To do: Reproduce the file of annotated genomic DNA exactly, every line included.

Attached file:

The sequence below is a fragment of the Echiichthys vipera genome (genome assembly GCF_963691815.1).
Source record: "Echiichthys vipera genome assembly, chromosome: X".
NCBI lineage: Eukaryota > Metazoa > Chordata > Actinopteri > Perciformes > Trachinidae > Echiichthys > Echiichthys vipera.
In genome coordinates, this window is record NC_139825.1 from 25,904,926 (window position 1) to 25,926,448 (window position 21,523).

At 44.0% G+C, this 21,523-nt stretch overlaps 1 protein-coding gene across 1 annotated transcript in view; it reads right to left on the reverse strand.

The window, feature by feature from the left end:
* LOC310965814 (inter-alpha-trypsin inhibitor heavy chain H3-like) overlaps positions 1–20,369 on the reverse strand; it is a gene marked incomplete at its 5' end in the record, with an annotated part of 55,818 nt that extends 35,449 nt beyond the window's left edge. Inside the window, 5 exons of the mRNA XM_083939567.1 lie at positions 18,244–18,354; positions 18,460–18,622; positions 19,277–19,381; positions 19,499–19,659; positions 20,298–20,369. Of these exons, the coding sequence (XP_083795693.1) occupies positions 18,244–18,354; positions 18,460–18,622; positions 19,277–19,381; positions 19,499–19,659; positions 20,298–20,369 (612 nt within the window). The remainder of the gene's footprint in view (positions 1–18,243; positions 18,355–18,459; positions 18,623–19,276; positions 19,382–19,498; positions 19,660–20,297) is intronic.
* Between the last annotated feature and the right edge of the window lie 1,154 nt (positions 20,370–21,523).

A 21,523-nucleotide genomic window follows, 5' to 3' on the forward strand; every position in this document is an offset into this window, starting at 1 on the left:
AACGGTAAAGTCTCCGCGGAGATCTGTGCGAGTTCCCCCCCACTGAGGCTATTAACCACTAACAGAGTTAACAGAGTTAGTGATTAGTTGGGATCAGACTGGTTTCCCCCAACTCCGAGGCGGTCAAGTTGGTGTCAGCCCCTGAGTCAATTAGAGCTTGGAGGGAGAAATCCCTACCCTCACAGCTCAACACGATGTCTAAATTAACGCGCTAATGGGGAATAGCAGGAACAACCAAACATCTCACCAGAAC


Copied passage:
The sequence below is a fragment of the Echiichthys vipera genome (genome assembly GCF_963691815.1).
Source record: "Echiichthys vipera genome assembly, chromosome: X".
NCBI lineage: Eukaryota > Metazoa > Chordata > Actinopteri > Perciformes > Trachinidae > Echiichthys > Echiichthys vipera.
In genome coordinates, this window is record NC_139825.1 from 25,904,926 (window position 1) to 25,926,448 (window position 21,523).

At 44.0% G+C, this 21,523-nt stretch overlaps 1 protein-coding gene across 1 annotated transcript in view; it reads right to left on the reverse strand.

The window, feature by feature from the left end:
* LOC310965814 (inter-alpha-trypsin inhibitor heavy chain H3-like) overlaps positions 1–20,369 on the reverse strand; it is a gene marked incomplete at its 5' end in the record, with an annotated part of 55,818 nt that extends 35,449 nt beyond the window's left edge. Inside the window, 5 exons of the mRNA XM_083939567.1 lie at positions 18,244–18,354; positions 18,460–18,622; positions 19,277–19,381; positions 19,499–19,659; positions 20,298–20,369. Of these exons, the coding sequence (XP_083795693.1) occupies positions 18,244–18,354; positions 18,460–18,622; positions 19,277–19,381; positions 19,499–19,659; positions 20,298–20,369 (612 nt within the window). The remainder of the gene's footprint in view (positions 1–18,243; positions 18,355–18,459; positions 18,623–19,276; positions 19,382–19,498; positions 19,660–20,297) is intronic.
* Between the last annotated feature and the right edge of the window lie 1,154 nt (positions 20,370–21,523).

A 21,523-nucleotide genomic window follows, 5' to 3' on the forward strand; every position in this document is an offset into this window, starting at 1 on the left:
AACGGTAAAGTCTCCGCGGAGATCTGTGCGAGTTCCCCCCCACTGAGGCTATTAACCACTAACAGAGTTAACAGAGTTAGTGATTAGTTGGGATCAGACTGGTTTCCCCCAACTCCGAGGCGGTCAAGTTGGTGTCAGCCCCTGAGTCAATTAGAGCTTGGAGGGAGAAATCCCTACCCTCACAGCTCAACACGATGTCTAAATTAACGCGCTAATGGGGAATAGCAGGAACAACCAAACATCTCACCAGAAC